John Ruskay is leaving them wanting more.
After 15 years heading the UJA-Federation of New York — one of the largest charities in the Jewish communal constellation — Ruskay, 67, has announced he will retire in mid-2014. The announcement comes with his standing still high in the eyes of New York Jews.
That’s something of an achievement in a year when two long-reigning New York Jewish communal CEOs were dismissed in disgrace.
Ruskay, for his part, has been a successful leader of the Federation despite a challenging economic environment. The organization says it raised $2.7 billion over the course of Ruskay’s tenure, and the group’s endowment has grown dramatically over the same period. The Federation regularly funds a large network of Jewish groups in the area and makes short-term grants to many more.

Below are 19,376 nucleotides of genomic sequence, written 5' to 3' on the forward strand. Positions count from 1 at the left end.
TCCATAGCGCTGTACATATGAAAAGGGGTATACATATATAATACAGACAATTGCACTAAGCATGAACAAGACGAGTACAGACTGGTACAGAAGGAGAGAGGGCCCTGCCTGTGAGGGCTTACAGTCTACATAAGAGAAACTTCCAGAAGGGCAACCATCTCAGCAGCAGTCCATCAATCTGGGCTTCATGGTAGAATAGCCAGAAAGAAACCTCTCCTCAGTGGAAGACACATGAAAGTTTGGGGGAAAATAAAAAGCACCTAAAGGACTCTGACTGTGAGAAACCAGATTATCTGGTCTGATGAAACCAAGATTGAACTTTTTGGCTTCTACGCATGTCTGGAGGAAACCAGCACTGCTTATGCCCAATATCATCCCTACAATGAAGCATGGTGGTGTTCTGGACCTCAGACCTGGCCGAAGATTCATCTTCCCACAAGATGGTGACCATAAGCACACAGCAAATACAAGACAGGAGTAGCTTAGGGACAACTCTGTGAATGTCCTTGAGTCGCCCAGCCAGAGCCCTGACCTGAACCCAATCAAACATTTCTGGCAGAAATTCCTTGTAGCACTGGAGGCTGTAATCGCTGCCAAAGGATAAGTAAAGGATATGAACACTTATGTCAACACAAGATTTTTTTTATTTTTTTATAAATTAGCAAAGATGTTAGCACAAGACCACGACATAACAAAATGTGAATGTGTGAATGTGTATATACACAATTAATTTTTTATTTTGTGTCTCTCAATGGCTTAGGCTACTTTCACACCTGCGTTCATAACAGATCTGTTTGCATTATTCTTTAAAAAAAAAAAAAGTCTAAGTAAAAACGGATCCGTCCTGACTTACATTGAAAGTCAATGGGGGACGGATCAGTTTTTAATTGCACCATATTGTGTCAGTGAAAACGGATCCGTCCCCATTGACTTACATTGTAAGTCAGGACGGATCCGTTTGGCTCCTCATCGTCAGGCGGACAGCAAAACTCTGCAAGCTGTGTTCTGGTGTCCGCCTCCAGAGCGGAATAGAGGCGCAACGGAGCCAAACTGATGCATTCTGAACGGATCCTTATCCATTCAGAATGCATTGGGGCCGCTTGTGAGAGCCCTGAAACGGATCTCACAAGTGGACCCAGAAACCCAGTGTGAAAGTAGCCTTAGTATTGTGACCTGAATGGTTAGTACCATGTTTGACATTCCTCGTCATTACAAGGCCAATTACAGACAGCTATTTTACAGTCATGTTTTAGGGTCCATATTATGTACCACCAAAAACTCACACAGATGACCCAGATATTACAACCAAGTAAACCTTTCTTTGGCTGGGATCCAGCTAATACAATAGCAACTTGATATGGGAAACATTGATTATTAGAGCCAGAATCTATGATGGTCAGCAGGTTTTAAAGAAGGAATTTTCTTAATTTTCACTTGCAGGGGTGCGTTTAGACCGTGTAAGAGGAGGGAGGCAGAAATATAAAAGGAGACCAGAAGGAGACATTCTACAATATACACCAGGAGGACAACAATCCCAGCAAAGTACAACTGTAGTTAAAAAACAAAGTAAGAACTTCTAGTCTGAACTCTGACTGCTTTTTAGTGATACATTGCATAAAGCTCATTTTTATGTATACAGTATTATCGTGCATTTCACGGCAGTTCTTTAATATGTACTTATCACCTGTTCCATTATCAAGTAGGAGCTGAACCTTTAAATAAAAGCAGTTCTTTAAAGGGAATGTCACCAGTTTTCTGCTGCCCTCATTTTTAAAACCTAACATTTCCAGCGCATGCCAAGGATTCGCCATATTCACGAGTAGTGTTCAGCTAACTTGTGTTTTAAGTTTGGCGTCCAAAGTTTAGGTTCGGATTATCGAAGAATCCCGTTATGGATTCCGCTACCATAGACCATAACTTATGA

In 2012, Federation released a major survey that showed rising levels of poverty among New York City Jews. Among other findings, the survey also showed that the fastest-growing Jewish population in the city, the Orthodox, have little connection to the Federation, which could pose a challenge to Ruskay’s successor.
Prior to arriving at UJA-Federation in 1993, Ruskay earned a doctorate in political science at Columbia University. He was an activist with Breira, a short-lived left-wing Jewish group formed in the aftermath of the Yom Kippur War to advocate for mutual recognition between Israelis and Palestinians.
“This has been a fabulous, wonderful professional journey,” Ruskay told the Forward in April. “It’s also time to move on a little bit, to create some room for others.”